Australia, and made several visits to the U.S. and Canada. He also went
to India and Central Africa.
Sarah Hogg passed into the presence of the Lord in 1935 at their
home in Highgate, London. In early 1936, he married a Miss Amy Burwick
of London. The last seven years of his life were in South Africa. He
went there to visit, but war conditions detained him there, and the
assemblies in the Capetown area then received the blessing. His
ministry was fresh and in the Spirit: it was clear cut and definite. He
once told a young missionary named T. Ernest Wilson that the three
rules of good Bible teaching were, "accuracy, accuracy, accuracy." In
1939, he toured Central Africa and wrote a book, What We Saw in Africa
which was laced with valuable counsel on missionary principles. One of
the missionaries there said, "Few visitors have helped us as Mr. Hogg
As a Bible student and teacher, he shone. His zeal for careful
statements and his firm grasp of Bible doctrine came out in
conversational Bible readings. Privately he was a fatherly counselor
that missionaries, elders, and preachers sought out. What he knew about
mission work caused him to strenuously advocate a rigorous inspection
of candidates for commendation to the work of evangelism here and
abroad. "Possibly there would be fewer workers, but possibly
compensation in power, and those who are called and fitted would be
Four days before his sudden homecall, he wrote, "Friends in New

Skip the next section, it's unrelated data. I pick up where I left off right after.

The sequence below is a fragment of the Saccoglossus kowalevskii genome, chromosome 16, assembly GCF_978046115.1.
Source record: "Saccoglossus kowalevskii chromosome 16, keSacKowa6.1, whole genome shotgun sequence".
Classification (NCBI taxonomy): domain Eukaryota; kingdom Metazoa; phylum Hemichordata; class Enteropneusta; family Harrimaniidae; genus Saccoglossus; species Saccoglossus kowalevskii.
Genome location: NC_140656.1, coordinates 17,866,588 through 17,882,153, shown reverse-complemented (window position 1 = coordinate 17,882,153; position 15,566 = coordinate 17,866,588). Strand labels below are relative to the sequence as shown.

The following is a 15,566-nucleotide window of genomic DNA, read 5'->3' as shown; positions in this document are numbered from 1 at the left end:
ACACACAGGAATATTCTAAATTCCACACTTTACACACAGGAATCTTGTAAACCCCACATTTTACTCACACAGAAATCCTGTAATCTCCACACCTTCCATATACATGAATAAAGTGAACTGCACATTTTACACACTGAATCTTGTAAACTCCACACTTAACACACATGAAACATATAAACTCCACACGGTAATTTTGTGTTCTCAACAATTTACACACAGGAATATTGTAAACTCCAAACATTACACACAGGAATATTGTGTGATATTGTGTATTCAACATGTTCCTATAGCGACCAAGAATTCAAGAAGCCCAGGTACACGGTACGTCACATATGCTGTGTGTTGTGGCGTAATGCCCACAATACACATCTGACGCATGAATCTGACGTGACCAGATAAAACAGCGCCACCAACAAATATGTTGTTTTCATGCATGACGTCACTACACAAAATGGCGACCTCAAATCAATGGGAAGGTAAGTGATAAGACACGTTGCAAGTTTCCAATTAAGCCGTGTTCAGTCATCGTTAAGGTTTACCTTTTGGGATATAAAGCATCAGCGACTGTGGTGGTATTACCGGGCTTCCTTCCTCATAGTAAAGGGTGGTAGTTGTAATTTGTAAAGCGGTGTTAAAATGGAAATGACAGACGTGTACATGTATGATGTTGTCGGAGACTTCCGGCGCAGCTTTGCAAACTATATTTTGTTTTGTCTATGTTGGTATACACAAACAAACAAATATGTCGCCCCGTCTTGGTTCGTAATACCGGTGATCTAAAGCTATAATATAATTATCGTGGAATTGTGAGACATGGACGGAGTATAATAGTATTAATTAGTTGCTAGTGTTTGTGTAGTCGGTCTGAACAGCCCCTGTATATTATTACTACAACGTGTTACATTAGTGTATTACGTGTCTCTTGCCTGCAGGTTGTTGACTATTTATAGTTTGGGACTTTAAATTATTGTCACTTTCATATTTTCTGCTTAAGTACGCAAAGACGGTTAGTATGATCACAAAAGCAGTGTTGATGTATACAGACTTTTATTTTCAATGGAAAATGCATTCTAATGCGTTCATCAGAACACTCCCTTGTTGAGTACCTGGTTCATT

Zealand urge another visit to them and a week ago a letter from U.S.A.
suggested our returning there with the hope of going to China! It is no
small mercy from God to have so many loyal friends in many parts."
On November 14, 1943, he was taken suddenly ill. Despite his wife's
loving attention, he was soon "absent from the body and present with
the Lord." (2 Corinthians 5:8) His ministry spanned 60 years and was fresh to the finish
Material for this article was taken from:
1. P. O. Ruoff, W. E. Vine: His Life and Ministry, 1951, Oliphants
2. R. Rendall, J. B. Watson: A Memoir and Selected Writings, 1957, Pickering & Inglis
3. W. E. Vine, The Collected Writings, 5 vol., Thomas Nelson
4. James G. Hutchinson, editor, Sowers, Reapers, Builders: A Record of Over Ninety Irish Evangelists, 1984, Gospel Tracts Publ.
5. C. F. Hogg, W. E. Vine, The Epistles of Paul the Apostle to the
Thessalonians, with Notes Exegetical and Expository, 1914, Pickering
6. C. F. Hogg, W. E. Vine, The Epistle of Paul the Apostle to the
Galatians, with Notes Exegetical and Expository, 1922, Pickering &
7. C. F. Hogg, J. B. Watson, On The Sermon on the Mount, 1933 Pickering & Inglis
8. C. F. Hogg, J. B. Watson, The Promise of the Coming, Pickering & Inglis
9. C. F. Hogg, W. E. Vine, W. R. Lewis, The Ministry of Women, Pickering & Inglis
10. C. F. Hogg, W. E. Vine, Touching the Coming of the Lord, 1919, Oliphants
11. C. F. Hogg, W. E. Vine, The Church and the Tribulation, 1937
12. C. F. Hogg , What We Saw In Africa, 1939